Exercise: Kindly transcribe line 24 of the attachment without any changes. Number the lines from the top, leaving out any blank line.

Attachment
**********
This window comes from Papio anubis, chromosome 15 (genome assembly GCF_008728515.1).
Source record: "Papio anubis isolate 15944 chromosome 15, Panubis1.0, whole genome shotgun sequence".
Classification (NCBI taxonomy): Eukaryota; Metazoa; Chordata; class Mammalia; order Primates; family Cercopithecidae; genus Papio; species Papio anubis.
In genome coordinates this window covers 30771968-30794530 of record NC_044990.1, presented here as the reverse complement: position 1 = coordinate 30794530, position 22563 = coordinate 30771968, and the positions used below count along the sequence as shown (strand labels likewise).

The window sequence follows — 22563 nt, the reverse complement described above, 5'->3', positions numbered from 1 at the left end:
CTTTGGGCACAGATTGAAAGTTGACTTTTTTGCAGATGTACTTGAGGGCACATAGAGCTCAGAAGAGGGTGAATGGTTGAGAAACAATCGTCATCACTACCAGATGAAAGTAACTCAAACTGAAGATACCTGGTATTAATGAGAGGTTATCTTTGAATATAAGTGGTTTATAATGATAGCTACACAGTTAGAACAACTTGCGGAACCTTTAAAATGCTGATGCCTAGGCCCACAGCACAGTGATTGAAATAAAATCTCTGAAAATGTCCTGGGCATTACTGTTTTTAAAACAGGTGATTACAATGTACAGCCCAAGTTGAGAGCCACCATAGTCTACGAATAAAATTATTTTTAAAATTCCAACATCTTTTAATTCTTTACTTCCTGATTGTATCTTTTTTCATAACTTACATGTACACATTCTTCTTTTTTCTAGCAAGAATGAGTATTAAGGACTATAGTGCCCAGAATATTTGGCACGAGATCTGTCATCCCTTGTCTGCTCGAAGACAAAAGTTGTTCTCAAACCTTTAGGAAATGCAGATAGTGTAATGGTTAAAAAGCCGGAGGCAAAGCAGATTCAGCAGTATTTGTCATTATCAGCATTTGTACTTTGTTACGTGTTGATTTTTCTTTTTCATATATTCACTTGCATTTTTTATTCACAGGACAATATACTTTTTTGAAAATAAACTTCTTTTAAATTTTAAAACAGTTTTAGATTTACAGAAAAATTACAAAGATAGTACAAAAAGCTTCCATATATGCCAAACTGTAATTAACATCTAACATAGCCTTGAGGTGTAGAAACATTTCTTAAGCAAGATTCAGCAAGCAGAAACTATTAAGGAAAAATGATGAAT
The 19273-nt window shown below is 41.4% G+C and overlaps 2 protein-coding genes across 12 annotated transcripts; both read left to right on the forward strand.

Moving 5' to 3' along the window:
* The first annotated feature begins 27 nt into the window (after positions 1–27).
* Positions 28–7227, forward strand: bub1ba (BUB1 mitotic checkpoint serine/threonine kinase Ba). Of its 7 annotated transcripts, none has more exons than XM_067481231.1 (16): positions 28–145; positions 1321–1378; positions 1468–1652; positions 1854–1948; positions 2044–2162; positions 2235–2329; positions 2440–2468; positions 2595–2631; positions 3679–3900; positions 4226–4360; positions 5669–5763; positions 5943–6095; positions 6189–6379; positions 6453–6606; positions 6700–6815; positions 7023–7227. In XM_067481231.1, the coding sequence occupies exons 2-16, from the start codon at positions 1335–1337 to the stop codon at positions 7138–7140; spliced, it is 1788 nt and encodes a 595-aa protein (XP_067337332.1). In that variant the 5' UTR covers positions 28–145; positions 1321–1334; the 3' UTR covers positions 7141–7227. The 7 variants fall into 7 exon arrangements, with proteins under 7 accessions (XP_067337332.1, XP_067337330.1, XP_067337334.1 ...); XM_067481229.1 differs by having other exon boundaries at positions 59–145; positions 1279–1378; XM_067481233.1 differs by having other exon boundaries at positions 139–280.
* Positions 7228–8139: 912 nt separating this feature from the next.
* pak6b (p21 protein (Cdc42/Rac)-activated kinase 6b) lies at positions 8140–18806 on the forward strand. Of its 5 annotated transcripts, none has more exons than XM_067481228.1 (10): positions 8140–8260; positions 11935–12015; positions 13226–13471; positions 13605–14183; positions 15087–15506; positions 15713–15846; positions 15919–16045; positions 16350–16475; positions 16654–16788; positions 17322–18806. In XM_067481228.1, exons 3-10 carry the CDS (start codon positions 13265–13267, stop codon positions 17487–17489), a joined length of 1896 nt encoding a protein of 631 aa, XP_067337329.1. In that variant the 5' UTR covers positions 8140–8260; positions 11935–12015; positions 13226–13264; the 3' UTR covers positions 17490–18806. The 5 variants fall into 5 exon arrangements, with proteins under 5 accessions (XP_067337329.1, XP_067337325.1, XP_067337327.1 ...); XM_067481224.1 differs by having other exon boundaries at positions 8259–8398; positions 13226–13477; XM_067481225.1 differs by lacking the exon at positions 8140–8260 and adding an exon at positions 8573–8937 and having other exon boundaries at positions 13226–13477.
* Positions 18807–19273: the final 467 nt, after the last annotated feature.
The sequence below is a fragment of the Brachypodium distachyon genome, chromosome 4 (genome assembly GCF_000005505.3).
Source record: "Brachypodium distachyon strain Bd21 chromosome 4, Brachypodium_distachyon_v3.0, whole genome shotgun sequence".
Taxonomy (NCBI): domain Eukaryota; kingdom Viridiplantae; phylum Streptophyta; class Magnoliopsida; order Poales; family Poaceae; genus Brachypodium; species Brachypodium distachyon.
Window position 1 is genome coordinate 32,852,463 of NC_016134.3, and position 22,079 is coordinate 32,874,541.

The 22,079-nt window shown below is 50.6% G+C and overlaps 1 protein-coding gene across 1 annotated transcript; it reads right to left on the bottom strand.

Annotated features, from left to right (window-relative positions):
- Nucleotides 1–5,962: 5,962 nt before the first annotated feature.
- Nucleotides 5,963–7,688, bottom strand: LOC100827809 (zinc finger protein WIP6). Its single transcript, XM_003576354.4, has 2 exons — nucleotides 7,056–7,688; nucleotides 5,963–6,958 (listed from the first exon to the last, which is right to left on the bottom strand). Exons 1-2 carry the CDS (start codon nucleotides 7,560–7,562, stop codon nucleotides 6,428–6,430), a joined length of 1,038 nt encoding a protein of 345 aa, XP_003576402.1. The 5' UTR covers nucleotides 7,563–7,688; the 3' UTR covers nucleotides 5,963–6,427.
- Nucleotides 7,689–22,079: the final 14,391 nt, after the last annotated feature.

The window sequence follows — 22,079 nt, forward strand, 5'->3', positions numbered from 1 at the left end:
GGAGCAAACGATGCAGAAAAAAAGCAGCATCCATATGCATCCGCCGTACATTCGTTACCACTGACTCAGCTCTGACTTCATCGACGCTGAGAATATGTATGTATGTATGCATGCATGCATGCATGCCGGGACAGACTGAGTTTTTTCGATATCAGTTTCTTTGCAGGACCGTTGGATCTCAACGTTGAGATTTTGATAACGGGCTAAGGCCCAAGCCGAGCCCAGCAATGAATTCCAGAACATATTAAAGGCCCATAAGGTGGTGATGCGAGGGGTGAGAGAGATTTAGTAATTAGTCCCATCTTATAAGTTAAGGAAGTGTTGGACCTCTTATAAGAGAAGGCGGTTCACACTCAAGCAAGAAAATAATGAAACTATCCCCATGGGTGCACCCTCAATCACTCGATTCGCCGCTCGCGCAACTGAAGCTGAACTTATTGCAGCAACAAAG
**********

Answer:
GGAGCAAACGATGCAGAAAAAAAGCAGCATCCATATGCATCCGCCGTACATTCGTTACCACTGACTCAGCTCTGACTTCATCGACGCTGAGAATATGTATGTATGTATGCATGCATGCATGCATGCCGGGACAGACTGAGTTTTTTCGATATCAGTTTCTTTGCAGGACCGTTGGATCTCAACGTTGAGATTTTGATAACGGGCTAAGGCCCAAGCCGAGCCCAGCAATGAATTCCAGAACATATTAAAGGCCCATAAGGTGGTGATGCGAGGGGTGAGAGAGATTTAGTAATTAGTCCCATCTTATAAGTTAAGGAAGTGTTGGACCTCTTATAAGAGAAGGCGGTTCACACTCAAGCAAGAAAATAATGAAACTATCCCCATGGGTGCACCCTCAATCACTCGATTCGCCGCTCGCGCAACTGAAGCTGAACTTATTGCAGCAACAAAG